Trying to get a firm handle on what impact the Brexit vote is going to have on the UK economy and businesses and the ripple effects it will have on everything from office space in the capital to the cost of mobile phone charges is well-nigh impossible. Everything, it would seem is speculation. From an IR point of view, this environment of uncertainty creates both challenges and opportunities much like Brexit itself. There are diverse opinions and sentiments about what Brexit means for UK companies and the inherent challenges for IR and management teams as new regulations and agreements gradually take shape.
Just as we have seen a significant broadening of the role of lead corporate communicators over the past few years, the emergence of a different kind of investor and an ever-widening range of stakeholders now calls for a different kind of IRO with a broad and adaptable range of business, financial and communications skills. We’ve seen the rapid rise of SRI and governance issues on the corporate agenda and how these have become an essential part of IR communications. IR teams will play an important role going forward in helping to deliver an integrated and consistent narrative to meet the FRC’s guidelines for articulating the potential impact of Brexit on their business. In crafting their narrative and corporate messages, they are having to tailor their content for different channels in recognition of the fact that a great deal of IR communication activity is now done via mobile devices. This positive trend makes for more regular and dynamic communication between corporates and their stakeholders and has prompted IROs, lead communicators and marketeers to come up with more creative content.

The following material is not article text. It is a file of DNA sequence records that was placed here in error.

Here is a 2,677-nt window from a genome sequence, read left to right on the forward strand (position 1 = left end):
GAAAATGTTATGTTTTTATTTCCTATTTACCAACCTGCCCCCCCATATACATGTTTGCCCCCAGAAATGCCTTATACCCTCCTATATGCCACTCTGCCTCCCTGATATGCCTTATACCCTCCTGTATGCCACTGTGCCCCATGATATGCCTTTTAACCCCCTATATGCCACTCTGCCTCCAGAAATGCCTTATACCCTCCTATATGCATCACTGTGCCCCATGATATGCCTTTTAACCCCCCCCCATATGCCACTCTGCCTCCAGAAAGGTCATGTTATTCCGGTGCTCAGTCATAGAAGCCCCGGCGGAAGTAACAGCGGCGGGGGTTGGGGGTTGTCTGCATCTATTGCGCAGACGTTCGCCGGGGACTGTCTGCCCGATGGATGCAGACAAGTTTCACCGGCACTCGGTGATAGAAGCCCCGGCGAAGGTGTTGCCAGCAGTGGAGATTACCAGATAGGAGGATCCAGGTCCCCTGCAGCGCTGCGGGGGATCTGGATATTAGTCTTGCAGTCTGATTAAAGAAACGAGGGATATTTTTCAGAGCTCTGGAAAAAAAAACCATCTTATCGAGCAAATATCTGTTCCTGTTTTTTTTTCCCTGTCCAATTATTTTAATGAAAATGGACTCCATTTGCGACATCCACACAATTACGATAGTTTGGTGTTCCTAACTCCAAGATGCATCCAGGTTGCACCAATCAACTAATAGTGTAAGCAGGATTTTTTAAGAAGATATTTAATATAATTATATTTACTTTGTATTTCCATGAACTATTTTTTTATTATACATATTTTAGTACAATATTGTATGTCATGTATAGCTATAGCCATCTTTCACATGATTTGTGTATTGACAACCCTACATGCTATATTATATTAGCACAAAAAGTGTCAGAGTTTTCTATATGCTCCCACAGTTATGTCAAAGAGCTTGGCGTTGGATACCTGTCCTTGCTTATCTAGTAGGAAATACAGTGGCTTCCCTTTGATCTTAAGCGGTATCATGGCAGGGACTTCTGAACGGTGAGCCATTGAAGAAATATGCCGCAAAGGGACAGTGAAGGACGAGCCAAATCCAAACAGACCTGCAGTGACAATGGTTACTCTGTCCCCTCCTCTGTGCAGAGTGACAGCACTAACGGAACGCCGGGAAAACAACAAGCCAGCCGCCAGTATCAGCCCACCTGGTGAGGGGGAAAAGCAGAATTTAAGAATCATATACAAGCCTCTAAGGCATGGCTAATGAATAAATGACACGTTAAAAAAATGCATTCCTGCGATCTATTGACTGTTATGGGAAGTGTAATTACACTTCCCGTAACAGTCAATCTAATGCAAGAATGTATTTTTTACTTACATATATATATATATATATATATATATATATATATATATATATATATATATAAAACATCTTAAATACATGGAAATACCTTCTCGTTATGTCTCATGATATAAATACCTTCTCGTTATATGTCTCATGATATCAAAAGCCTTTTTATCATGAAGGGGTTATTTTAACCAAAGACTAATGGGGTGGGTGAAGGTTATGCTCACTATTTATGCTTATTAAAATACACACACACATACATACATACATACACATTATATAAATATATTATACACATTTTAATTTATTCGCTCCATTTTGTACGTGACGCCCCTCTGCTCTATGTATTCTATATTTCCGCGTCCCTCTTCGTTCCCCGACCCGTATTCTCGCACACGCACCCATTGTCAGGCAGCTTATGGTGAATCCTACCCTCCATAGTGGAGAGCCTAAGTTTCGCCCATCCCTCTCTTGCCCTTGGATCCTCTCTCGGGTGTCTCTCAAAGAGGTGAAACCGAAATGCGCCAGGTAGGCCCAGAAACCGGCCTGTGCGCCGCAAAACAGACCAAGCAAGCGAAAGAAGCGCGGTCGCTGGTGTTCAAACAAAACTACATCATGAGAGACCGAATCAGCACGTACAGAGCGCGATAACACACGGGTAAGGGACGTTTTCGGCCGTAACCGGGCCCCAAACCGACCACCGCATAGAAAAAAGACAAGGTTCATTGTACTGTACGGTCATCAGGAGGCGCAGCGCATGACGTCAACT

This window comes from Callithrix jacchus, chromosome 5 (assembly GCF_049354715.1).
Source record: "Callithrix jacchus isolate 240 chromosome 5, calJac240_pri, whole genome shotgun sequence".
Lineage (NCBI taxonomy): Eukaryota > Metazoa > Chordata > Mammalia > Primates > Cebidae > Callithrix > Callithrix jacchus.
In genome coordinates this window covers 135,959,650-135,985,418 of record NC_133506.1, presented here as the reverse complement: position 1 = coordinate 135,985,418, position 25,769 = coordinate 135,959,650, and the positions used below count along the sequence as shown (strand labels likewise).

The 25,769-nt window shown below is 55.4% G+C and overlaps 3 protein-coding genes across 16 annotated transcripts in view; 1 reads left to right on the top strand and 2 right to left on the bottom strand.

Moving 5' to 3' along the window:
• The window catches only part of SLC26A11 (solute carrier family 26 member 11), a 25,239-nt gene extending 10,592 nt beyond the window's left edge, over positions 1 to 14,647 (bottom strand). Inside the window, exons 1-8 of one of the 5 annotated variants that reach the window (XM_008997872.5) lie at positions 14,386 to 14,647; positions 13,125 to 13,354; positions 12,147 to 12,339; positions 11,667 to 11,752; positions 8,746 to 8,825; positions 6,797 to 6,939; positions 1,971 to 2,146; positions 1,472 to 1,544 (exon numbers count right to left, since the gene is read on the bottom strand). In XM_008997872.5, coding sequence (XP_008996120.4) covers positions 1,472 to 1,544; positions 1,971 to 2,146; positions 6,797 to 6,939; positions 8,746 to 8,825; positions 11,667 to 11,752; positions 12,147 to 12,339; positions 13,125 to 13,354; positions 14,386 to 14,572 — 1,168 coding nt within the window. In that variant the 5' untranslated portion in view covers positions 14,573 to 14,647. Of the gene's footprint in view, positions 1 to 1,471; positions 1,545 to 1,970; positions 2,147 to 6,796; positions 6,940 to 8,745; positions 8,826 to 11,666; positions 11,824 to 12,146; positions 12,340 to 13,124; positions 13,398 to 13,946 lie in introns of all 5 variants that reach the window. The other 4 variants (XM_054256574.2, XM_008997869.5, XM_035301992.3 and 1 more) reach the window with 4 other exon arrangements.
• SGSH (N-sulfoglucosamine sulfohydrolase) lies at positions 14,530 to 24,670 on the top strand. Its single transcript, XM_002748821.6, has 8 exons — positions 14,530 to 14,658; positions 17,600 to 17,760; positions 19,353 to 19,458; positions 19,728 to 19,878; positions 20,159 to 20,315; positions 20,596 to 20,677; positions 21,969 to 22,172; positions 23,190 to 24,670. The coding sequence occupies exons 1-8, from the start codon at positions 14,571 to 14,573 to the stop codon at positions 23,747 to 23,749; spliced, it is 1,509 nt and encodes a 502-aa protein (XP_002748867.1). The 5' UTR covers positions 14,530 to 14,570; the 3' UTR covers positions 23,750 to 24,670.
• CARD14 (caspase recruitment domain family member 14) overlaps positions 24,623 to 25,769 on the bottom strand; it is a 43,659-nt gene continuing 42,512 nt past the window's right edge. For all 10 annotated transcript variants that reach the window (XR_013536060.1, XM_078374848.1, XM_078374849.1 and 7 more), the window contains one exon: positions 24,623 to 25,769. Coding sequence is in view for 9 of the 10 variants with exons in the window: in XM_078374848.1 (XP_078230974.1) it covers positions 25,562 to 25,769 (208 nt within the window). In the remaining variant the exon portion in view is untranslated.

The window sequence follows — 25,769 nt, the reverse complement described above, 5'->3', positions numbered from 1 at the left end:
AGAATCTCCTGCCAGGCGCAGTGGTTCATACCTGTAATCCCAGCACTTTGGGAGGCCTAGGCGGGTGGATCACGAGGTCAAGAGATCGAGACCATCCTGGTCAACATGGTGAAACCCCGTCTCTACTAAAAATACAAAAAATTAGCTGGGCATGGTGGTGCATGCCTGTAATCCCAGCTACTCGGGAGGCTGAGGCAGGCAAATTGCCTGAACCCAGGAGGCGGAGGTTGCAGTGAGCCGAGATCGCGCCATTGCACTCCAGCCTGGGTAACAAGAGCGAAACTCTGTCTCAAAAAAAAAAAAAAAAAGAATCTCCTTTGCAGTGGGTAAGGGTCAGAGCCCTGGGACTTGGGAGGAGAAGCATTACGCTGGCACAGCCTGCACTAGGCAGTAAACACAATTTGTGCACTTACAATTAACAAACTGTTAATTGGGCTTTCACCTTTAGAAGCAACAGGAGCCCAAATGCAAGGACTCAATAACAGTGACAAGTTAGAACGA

One seasoned IR Director we spoke to recently put it very succinctly: ‘Business is about getting stuff done’. Whatever new agreements and frameworks are hammered out in the coming months/years, companies will continue to be expected to ‘get stuff done’ and blaming poor performance on Brexit will not be an option. Clearly there are, and will continue to be, businesses and industries more impacted by the instability and uncertainty Brexit has provoked, influenced by where they operate and who and where their customers and investors are. To weather the storm, and for some even to capitalise on whatever opportunities Brexit has opened up to them, investor relations and strategic communications teams will have vital role to play.
Lisa Wannell, VMA Group
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